Smoked ham is a holiday favorite, but just because you’ve always had it doesn’t mean you can’t do it better!
Why not upgrade your ham’s flavor and presentation by double smoking it in your smoker? You’ll get so much flavor that you’ll turn this into a recurring dish, not just a holiday standby.
Temperature tracking is especially critical when reheating fully cooked hams. If the internal temperature goes beyond its target, the ham will dry out quickly. Keep reading for a recipe that will add some sweet BBQ flair to your ham game.
Reheating a Cured, Smoked Ham…Safely
Any cut of raw pork needs to reach a final doneness temperature of 145°F (63°C) for food safety. However, many cured, smoked hams you pick up at the grocery store have already been fully cooked. If your ham is labeled “fully cooked, ready to eat,” then it just needs to be cooked to 125–125°F (49–52°C). Otherwise, for proper food safety as recommended by the USDA, fully cooked hams need to be reheated to an internal temperature of just 140°F (60°C). (it should carry over a few more degrees.) With this recipe, you’re not only safely heating it through but adding rich smoke flavor and a sweet and savory glaze on the outside. Yum! (Note that some hams say on the package that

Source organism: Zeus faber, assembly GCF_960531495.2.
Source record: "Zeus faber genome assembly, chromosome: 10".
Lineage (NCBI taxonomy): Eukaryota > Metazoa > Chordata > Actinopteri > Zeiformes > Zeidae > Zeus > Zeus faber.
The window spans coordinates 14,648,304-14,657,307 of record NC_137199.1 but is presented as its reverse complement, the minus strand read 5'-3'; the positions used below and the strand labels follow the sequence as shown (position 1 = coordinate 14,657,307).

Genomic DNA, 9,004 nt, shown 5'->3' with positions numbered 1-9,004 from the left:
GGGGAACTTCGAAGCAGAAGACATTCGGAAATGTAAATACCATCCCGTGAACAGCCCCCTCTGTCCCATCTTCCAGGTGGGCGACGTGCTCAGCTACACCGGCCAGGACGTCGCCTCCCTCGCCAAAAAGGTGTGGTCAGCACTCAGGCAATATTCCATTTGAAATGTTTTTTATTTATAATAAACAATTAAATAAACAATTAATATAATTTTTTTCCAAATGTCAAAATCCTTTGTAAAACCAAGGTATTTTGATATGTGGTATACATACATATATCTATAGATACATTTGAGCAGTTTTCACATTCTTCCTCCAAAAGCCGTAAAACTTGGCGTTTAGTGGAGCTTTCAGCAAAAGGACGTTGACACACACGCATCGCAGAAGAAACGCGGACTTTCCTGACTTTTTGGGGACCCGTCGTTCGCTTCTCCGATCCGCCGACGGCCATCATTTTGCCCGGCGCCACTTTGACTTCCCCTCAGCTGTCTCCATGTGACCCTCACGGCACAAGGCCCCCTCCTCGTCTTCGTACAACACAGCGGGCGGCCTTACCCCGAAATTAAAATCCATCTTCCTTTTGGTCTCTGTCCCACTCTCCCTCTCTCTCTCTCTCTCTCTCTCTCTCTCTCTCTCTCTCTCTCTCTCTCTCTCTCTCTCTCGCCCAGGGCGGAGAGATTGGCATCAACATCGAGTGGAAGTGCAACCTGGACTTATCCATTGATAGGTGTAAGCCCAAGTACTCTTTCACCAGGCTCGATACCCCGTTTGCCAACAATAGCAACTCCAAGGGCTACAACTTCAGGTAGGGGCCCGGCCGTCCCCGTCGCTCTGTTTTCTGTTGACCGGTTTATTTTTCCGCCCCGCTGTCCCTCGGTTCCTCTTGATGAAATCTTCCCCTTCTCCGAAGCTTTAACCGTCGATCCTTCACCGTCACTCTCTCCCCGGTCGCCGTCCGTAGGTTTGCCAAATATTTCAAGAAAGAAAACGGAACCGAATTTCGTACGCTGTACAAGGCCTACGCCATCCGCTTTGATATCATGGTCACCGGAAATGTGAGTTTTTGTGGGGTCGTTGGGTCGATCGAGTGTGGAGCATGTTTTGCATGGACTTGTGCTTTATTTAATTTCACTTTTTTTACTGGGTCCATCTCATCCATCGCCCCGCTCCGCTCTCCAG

➤ Thermometer of Choice: ThermaQ® Kit
We love the dual-channel function of the ThermaQ, and the ThermaQ Kit comes with everything you need for a smoking project like this one: the ThermaQ base unit with a protective silicone boot, a Smokehouse Penetration Probe, a High-Temp Air Probe, and a Grate Clip to attach your Air Probe to your smoker grate.
ThermaQ was designed for competition BBQ teams and chef-level sous vide cooking. It features settable high and low alarms and uses Type K thermocouple probes in both of its channels. You simply can’t beat the speed, accuracy, and durability of thermocouple sensor technology.
Double-Smoked Maple-Mustard Ham
- 1, 8 to 10-lb. fully cooked, smoked, bone-in ham
- 2 cups apple juice
- Hickory, oak, or maple wood chips
- 1/2 cup packed dark brown sugar
- 1/2 cup amber maple syrup